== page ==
Writing in the May 8th edition of Newsweek, Benny Morris - long known as a Revisionist, even anti-Israel, historian - says Arab-Muslim hatred of Israel continues to preclude peace.
Though his article contains many anti-Israel jabs, the thrust is that there is nothing Israel can do to overcome Islamic national-religious hatred of Israel and the Jews in the Land of Israel.
[Arab] rejection of any compromise, whether a partition of Palestine or the creation of a binational state, was deep-seated, consensual and consistent.
"Myself and several other young Israeli historians were dubbed revisionists and commonly assumed to be doves," Morris writes. "But what brought me to my conclusions about 1948 were the facts, not my political views. Contrary to current historiographic discourse, I believe there is such a thing as the Truth - what, why and how things happened - and I've always sought it in my research. If I've since come to a much bleaker opinion about the possibility of reconciliation between Jews and Palestinians - many would now call me a hawk - it is also because of that research."
Morris was "cautiously optimistic about the prospects for peace" when the Oslo process started in 1993. "But at the same time I was scouring the just opened archives of the Haganah and the IDF. Studying the roots of the Arab-Israeli conflict - in particular the pronouncements and positions of the Palestinian leadership from the 1920s on - left me chilled. Their rejection of any compromise, whether a partition of Palestine between its Jewish and Arab inhabitants or the creation of a binational state with political parity between the two communities, was deep-seated, consensual and consistent."
Direct Chain Linking Moslem-Arab Opposition
Morris sees a direct chain linking the Jerusalem mufti's insistence in the 1930s and 1940s on a single Muslim Arab state in all of Palestine, the Palestinian Arab "street" chants of "Itbah al-Yahud" (slaughter the Jews!) in the 1930s, the Arab attempt to destroy the the Jewish community in Palestine in 1947, Arafat's rejection of Ehud Barak's two-state proposals at Camp David in July 2000, and the wave of Moslem suicide bombings against Israelis in the following years.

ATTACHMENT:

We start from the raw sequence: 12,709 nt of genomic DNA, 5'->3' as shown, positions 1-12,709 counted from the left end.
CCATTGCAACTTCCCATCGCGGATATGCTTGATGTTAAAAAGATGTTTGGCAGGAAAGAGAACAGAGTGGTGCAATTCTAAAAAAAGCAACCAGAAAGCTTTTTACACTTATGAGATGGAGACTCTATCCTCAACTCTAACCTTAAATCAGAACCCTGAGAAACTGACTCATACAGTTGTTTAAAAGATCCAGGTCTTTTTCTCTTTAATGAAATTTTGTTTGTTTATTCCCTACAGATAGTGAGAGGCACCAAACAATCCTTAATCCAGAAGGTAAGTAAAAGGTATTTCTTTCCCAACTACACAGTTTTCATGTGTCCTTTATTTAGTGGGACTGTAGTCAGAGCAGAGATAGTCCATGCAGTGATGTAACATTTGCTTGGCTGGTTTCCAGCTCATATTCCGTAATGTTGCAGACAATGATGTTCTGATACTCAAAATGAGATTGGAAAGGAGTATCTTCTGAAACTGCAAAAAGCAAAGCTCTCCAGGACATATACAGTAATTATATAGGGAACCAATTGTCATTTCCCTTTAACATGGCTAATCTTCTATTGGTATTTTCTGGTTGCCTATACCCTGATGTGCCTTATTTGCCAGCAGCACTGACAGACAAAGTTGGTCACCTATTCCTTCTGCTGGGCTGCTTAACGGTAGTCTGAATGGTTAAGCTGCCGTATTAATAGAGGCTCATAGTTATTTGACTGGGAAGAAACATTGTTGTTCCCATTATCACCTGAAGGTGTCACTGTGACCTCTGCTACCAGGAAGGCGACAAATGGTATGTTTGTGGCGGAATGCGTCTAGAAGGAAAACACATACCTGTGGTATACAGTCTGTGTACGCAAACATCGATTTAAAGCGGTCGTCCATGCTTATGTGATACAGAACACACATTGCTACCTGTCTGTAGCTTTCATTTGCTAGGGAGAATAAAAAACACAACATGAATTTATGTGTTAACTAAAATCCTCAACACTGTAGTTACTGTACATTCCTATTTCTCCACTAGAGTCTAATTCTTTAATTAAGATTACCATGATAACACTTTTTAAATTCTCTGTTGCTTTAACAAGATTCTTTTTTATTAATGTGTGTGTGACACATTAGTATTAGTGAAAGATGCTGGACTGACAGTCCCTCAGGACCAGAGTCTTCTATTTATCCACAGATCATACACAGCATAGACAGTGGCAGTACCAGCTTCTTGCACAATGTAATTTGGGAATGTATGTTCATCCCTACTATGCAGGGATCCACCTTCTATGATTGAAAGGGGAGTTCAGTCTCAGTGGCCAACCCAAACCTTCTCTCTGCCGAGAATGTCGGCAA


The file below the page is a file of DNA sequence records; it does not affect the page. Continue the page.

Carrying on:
"Each suicide bomber seemed to be a microcosm of what Palestine's Arabs had in mind for Israel as a whole," Morris writes. "Arafat's rejectionism and, after his death, the election of Hamas to dominance in the Palestinian national movement, persuaded me that no two-state solution was in the offing, and that the Palestinians, as a people, were bent, as they had been throughout their history, on 'recovering' all of Palestine."
No longer does Morris see the Palestinians as "the underdog," as he once did: "It has become clear to me that from its start, the struggle against the Zionist enterprise wasn't merely a national conflict between two peoples over a piece of territory, but also a religious crusade against an infidel usurper. As early as Dec. 2, 1947, four days after the passage of the [UN] partition resolution, the scholars of Al Azhar University proclaimed a 'worldwide jihad in defense of Arab Palestine' and declared that it was the duty of every Muslim to take part."
"Those currently riding high in the region - figures like Hamas's Ismail Haniyeh and Khaled Meshaal, Hizbullah's Hassan Nasrallah and Iran's Mahmoud Ahmadinejad - are true believers who are convinced it is Allah's command and every Muslim's duty to extirpate the 'Zionist entity' from the sacred soil of the Middle East." This leaves Israel, Morris concludes, "profoundly insecure."